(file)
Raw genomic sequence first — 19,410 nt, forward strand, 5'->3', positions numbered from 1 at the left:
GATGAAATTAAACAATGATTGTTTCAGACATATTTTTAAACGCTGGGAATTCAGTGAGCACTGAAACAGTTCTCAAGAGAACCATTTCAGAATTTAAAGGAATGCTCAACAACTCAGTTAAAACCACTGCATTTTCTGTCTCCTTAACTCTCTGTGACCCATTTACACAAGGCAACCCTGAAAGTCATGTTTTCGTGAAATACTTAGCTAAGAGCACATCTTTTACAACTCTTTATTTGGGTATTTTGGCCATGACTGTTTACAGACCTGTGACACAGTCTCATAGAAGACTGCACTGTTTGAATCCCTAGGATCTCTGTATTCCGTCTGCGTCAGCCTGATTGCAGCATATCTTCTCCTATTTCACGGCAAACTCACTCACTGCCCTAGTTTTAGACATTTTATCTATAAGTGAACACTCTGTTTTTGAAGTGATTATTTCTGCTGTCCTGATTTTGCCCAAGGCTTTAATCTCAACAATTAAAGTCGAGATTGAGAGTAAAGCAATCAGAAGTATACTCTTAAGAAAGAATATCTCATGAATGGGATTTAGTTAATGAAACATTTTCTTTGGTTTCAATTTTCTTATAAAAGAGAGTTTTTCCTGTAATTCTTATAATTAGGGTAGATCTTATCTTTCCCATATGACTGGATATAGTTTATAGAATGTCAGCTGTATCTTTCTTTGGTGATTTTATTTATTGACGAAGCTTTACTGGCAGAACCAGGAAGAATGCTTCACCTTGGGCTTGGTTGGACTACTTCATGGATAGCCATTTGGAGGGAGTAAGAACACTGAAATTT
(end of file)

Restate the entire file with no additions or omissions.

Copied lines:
Raw genomic sequence first — 19,410 nt, forward strand, 5'->3', positions numbered from 1 at the left:
GATGAAATTAAACAATGATTGTTTCAGACATATTTTTAAACGCTGGGAATTCAGTGAGCACTGAAACAGTTCTCAAGAGAACCATTTCAGAATTTAAAGGAATGCTCAACAACTCAGTTAAAACCACTGCATTTTCTGTCTCCTTAACTCTCTGTGACCCATTTACACAAGGCAACCCTGAAAGTCATGTTTTCGTGAAATACTTAGCTAAGAGCACATCTTTTACAACTCTTTATTTGGGTATTTTGGCCATGACTGTTTACAGACCTGTGACACAGTCTCATAGAAGACTGCACTGTTTGAATCCCTAGGATCTCTGTATTCCGTCTGCGTCAGCCTGATTGCAGCATATCTTCTCCTATTTCACGGCAAACTCACTCACTGCCCTAGTTTTAGACATTTTATCTATAAGTGAACACTCTGTTTTTGAAGTGATTATTTCTGCTGTCCTGATTTTGCCCAAGGCTTTAATCTCAACAATTAAAGTCGAGATTGAGAGTAAAGCAATCAGAAGTATACTCTTAAGAAAGAATATCTCATGAATGGGATTTAGTTAATGAAACATTTTCTTTGGTTTCAATTTTCTTATAAAAGAGAGTTTTTCCTGTAATTCTTATAATTAGGGTAGATCTTATCTTTCCCATATGACTGGATATAGTTTATAGAATGTCAGCTGTATCTTTCTTTGGTGATTTTATTTATTGACGAAGCTTTACTGGCAGAACCAGGAAGAATGCTTCACCTTGGGCTTGGTTGGACTACTTCATGGATAGCCATTTGGAGGGAGTAAGAACACTGAAATTT